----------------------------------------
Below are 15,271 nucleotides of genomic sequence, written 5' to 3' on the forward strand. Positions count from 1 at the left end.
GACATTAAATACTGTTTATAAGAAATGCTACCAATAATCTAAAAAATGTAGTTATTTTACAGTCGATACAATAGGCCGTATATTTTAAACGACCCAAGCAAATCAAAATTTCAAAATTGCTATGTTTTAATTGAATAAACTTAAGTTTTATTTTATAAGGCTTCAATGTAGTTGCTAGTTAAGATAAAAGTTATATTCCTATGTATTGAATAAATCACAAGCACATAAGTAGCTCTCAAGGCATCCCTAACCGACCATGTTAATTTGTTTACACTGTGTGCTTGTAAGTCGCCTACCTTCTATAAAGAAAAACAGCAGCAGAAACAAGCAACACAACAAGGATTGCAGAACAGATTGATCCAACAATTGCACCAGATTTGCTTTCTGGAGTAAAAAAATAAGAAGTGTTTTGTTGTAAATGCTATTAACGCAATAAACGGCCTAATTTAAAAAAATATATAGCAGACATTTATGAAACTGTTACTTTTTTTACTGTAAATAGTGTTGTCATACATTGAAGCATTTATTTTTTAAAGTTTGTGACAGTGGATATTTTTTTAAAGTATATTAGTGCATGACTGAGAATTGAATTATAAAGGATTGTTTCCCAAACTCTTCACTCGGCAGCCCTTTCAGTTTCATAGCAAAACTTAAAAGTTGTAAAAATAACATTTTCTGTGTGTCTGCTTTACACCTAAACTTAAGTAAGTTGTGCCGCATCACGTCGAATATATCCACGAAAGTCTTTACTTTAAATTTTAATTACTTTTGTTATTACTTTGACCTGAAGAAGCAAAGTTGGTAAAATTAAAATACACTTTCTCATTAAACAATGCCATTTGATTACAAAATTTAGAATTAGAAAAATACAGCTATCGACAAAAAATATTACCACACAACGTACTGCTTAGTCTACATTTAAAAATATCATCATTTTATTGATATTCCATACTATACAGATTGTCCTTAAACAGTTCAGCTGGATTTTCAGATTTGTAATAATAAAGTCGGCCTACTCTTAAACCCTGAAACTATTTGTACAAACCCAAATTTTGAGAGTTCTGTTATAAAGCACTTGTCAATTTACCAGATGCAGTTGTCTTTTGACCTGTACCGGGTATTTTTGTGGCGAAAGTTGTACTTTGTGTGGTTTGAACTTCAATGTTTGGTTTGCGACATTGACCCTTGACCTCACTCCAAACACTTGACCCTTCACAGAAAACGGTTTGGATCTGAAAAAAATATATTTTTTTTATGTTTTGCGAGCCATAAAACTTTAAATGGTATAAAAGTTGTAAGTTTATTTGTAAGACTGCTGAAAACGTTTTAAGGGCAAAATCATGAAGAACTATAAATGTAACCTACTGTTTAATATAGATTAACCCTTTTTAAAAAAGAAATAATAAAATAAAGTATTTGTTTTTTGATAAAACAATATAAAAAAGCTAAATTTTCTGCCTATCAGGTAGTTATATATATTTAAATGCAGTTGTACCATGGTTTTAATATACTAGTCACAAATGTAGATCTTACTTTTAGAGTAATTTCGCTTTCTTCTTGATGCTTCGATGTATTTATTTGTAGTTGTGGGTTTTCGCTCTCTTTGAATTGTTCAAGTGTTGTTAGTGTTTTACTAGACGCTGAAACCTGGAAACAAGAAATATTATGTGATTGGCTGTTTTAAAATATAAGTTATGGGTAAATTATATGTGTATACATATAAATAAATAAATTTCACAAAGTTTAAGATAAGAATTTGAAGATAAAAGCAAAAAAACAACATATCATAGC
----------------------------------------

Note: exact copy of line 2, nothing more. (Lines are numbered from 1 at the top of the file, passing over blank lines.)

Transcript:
GACATTAAATACTGTTTATAAGAAATGCTACCAATAATCTAAAAAATGTAGTTATTTTACAGTCGATACAATAGGCCGTATATTTTAAACGACCCAAGCAAATCAAAATTTCAAAATTGCTATGTTTTAATTGAATAAACTTAAGTTTTATTTTATAAGGCTTCAATGTAGTTGCTAGTTAAGATAAAAGTTATATTCCTATGTATTGAATAAATCACAAGCACATAAGTAGCTCTCAAGGCATCCCTAACCGACCATGTTAATTTGTTTACACTGTGTGCTTGTAAGTCGCCTACCTTCTATAAAGAAAAACAGCAGCAGAAACAAGCAACACAACAAGGATTGCAGAACAGATTGATCCAACAATTGCACCAGATTTGCTTTCTGGAGTAAAAAAATAAGAAGTGTTTTGTTGTAAATGCTATTAACGCAATAAACGGCCTAATTTAAAAAAATATATAGCAGACATTTATGAAACTGTTACTTTTTTTACTGTAAATAGTGTTGTCATACATTGAAGCATTTATTTTTTAAAGTTTGTGACAGTGGATATTTTTTTAAAGTATATTAGTGCATGACTGAGAATTGAATTATAAAGGATTGTTTCCCAAACTCTTCACTCGGCAGCCCTTTCAGTTTCATAGCAAAACTTAAAAGTTGTAAAAATAACATTTTCTGTGTGTCTGCTTTACACCTAAACTTAAGTAAGTTGTGCCGCATCACGTCGAATATATCCACGAAAGTCTTTACTTTAAATTTTAATTACTTTTGTTATTACTTTGACCTGAAGAAGCAAAGTTGGTAAAATTAAAATACACTTTCTCATTAAACAATGCCATTTGATTACAAAATTTAGAATTAGAAAAATACAGCTATCGACAAAAAATATTACCACACAACGTACTGCTTAGTCTACATTTAAAAATATCATCATTTTATTGATATTCCATACTATACAGATTGTCCTTAAACAGTTCAGCTGGATTTTCAGATTTGTAATAATAAAGTCGGCCTACTCTTAAACCCTGAAACTATTTGTACAAACCCAAATTTTGAGAGTTCTGTTATAAAGCACTTGTCAATTTACCAGATGCAGTTGTCTTTTGACCTGTACCGGGTATTTTTGTGGCGAAAGTTGTACTTTGTGTGGTTTGAACTTCAATGTTTGGTTTGCGACATTGACCCTTGACCTCACTCCAAACACTTGACCCTTCACAGAAAACGGTTTGGATCTGAAAAAAATATATTTTTTTTATGTTTTGCGAGCCATAAAACTTTAAATGGTATAAAAGTTGTAAGTTTATTTGTAAGACTGCTGAAAACGTTTTAAGGGCAAAATCATGAAGAACTATAAATGTAACCTACTGTTTAATATAGATTAACCCTTTTTAAAAAAGAAATAATAAAATAAAGTATTTGTTTTTTGATAAAACAATATAAAAAAGCTAAATTTTCTGCCTATCAGGTAGTTATATATATTTAAATGCAGTTGTACCATGGTTTTAATATACTAGTCACAAATGTAGATCTTACTTTTAGAGTAATTTCGCTTTCTTCTTGATGCTTCGATGTATTTATTTGTAGTTGTGGGTTTTCGCTCTCTTTGAATTGTTCAAGTGTTGTTAGTGTTTTACTAGACGCTGAAACCTGGAAACAAGAAATATTATGTGATTGGCTGTTTTAAAATATAAGTTATGGGTAAATTATATGTGTATACATATAAATAAATAAATTTCACAAAGTTTAAGATAAGAATTTGAAGATAAAAGCAAAAAAACAACATATCATAGC